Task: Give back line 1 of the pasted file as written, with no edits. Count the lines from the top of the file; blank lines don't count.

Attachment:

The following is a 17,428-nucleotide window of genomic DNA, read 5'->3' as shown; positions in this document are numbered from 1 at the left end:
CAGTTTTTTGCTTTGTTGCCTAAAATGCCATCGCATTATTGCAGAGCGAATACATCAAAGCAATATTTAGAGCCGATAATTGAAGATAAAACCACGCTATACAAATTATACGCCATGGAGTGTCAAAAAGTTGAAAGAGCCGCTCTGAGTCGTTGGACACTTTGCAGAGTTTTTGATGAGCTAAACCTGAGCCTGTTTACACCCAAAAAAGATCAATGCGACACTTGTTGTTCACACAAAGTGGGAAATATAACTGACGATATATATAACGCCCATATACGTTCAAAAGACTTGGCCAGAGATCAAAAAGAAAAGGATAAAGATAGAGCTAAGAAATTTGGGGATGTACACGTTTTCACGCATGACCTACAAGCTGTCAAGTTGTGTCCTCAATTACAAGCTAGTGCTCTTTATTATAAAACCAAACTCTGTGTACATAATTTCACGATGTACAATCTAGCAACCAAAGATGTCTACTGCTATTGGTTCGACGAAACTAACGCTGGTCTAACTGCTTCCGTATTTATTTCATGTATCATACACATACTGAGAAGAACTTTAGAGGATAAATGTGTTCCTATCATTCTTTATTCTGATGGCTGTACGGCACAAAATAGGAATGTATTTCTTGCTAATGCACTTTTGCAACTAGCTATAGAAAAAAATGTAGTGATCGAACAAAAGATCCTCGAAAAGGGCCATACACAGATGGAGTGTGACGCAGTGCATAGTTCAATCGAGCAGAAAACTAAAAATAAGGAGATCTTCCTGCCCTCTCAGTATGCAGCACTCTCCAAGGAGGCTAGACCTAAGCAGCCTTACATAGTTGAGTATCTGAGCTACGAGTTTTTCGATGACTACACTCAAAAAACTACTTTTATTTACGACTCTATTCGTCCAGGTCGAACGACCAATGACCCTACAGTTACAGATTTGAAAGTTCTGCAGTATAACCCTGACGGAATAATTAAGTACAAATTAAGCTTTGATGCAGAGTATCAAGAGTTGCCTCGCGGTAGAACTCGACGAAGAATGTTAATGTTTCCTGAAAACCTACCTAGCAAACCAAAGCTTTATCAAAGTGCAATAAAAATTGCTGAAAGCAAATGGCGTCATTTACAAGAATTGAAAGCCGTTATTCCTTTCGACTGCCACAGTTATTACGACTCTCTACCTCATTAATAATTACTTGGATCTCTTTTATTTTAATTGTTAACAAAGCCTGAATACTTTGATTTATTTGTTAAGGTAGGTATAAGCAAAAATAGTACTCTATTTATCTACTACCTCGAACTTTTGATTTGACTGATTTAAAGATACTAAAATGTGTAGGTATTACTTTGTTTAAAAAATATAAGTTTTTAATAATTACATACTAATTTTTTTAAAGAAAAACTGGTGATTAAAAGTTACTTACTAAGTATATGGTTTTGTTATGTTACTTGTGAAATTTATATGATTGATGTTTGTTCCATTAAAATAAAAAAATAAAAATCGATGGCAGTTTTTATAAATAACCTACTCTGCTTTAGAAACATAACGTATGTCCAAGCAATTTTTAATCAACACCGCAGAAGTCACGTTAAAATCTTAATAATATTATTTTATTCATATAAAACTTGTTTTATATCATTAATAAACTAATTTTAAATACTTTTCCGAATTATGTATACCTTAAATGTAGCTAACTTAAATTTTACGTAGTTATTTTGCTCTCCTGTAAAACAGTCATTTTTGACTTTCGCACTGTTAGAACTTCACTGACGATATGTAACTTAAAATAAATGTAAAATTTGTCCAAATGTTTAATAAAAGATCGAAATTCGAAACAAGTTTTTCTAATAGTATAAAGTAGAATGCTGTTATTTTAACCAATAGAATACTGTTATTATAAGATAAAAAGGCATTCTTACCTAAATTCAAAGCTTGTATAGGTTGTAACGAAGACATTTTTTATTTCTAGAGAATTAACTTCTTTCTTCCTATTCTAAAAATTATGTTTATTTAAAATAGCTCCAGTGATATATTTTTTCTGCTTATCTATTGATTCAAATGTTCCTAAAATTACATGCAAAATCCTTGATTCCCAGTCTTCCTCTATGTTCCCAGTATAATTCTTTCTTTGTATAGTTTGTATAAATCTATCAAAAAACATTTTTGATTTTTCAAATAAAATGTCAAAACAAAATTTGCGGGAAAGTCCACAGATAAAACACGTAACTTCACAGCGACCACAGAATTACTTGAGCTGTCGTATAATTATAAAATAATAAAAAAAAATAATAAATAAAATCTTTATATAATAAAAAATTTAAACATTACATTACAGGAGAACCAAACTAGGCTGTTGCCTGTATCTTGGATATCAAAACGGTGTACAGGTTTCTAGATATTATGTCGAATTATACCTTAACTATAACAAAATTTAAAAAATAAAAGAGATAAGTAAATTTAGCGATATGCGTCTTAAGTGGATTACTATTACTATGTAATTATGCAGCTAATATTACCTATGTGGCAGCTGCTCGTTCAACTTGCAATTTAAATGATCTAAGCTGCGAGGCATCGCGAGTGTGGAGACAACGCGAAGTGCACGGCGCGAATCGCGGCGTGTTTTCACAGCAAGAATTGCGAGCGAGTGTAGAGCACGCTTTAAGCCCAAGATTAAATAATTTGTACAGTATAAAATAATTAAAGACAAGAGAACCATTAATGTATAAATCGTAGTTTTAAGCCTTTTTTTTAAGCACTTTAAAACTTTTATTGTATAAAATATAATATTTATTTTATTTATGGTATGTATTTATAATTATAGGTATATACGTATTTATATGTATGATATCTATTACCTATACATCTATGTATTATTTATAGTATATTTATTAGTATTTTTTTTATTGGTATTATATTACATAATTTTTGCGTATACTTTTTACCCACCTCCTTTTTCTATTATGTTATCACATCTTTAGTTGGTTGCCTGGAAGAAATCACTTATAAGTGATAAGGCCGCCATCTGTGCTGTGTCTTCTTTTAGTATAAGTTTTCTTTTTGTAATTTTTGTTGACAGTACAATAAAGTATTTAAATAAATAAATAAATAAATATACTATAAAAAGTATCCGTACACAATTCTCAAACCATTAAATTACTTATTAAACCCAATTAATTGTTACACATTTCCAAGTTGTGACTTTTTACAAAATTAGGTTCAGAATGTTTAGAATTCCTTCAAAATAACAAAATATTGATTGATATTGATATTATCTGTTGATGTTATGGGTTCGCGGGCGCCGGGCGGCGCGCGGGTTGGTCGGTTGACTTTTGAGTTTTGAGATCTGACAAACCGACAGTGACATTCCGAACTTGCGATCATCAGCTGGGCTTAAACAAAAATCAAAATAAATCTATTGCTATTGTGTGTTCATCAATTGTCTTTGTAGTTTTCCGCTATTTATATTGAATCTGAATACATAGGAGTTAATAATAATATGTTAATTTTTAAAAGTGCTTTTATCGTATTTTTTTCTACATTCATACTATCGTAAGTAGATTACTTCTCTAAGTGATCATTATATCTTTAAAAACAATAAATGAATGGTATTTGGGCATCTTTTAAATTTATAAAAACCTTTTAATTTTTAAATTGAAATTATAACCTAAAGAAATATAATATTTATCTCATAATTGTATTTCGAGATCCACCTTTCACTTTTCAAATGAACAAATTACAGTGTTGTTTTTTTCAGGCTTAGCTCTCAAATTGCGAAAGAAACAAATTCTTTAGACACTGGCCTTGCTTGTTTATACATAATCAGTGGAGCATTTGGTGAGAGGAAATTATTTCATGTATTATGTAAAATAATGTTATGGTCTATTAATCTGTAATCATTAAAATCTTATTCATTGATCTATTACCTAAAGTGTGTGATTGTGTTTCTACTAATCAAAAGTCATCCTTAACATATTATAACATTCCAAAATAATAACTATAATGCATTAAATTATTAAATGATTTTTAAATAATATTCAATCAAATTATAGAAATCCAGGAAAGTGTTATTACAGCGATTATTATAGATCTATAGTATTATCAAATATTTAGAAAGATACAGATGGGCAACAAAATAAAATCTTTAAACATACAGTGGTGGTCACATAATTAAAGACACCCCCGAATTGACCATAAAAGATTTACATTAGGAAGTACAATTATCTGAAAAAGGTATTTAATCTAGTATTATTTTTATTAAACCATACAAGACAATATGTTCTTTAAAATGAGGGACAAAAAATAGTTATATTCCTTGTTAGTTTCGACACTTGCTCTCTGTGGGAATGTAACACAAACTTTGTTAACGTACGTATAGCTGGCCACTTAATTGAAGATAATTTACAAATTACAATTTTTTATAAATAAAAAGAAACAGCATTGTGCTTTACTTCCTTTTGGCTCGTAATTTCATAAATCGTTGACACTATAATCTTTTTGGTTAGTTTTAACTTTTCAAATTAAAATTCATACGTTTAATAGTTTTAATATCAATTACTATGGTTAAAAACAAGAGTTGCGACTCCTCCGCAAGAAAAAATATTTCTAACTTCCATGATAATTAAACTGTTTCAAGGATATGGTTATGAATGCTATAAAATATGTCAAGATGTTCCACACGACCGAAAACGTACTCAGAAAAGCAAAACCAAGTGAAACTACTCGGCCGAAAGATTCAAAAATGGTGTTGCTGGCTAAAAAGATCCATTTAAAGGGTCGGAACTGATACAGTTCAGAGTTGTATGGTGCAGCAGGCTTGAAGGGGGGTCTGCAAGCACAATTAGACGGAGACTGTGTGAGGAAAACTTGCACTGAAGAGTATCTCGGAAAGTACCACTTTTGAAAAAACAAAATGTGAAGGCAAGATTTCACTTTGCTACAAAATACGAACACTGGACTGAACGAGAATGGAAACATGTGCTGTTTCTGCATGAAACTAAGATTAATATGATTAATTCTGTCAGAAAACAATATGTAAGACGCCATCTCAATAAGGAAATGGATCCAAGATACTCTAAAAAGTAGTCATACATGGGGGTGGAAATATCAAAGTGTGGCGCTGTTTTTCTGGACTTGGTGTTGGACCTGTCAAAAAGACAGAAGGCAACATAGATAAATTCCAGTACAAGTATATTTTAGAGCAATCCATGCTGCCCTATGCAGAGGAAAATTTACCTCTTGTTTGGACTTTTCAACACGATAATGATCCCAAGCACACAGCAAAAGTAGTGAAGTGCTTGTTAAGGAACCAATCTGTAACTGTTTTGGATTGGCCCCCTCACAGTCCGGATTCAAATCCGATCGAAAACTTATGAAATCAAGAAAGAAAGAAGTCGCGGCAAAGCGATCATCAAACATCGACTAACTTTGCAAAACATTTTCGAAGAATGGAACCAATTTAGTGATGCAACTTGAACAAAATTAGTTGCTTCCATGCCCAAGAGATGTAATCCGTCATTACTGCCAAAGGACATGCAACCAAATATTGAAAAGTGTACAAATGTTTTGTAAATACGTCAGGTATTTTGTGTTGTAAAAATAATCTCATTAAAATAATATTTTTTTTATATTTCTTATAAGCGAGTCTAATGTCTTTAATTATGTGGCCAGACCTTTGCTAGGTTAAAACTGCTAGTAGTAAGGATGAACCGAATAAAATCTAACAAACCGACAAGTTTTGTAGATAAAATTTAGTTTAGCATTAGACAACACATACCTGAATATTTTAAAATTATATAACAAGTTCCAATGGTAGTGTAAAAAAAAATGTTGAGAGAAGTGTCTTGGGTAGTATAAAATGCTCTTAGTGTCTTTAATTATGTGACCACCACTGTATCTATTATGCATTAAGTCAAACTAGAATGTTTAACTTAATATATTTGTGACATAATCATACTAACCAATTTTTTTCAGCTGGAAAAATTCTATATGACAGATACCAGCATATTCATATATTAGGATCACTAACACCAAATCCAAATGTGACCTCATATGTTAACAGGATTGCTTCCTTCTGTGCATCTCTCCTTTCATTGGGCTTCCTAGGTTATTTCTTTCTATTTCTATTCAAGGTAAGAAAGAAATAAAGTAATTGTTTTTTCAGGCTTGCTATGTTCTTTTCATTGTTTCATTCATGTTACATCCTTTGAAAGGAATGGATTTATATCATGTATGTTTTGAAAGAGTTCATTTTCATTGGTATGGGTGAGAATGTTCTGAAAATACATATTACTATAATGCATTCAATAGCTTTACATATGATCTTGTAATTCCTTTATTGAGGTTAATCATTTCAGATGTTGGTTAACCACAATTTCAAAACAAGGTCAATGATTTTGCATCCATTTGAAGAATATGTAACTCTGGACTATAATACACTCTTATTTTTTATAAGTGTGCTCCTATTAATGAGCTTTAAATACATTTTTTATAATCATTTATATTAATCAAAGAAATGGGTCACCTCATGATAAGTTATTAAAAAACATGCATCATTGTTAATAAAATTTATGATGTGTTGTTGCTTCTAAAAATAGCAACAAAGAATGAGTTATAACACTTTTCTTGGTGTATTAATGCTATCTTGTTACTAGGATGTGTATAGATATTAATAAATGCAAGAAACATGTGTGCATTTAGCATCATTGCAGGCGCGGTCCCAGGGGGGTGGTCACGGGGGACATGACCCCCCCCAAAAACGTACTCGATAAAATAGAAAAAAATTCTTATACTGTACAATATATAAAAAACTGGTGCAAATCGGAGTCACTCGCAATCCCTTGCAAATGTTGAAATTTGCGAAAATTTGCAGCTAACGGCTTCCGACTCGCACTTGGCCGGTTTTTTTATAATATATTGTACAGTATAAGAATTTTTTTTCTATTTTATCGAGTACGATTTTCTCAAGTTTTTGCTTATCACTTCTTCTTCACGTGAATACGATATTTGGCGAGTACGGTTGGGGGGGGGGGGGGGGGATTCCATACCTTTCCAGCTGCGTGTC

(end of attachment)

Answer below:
The following is a 17,428-nucleotide window of genomic DNA, read 5'->3' as shown; positions in this document are numbered from 1 at the left end: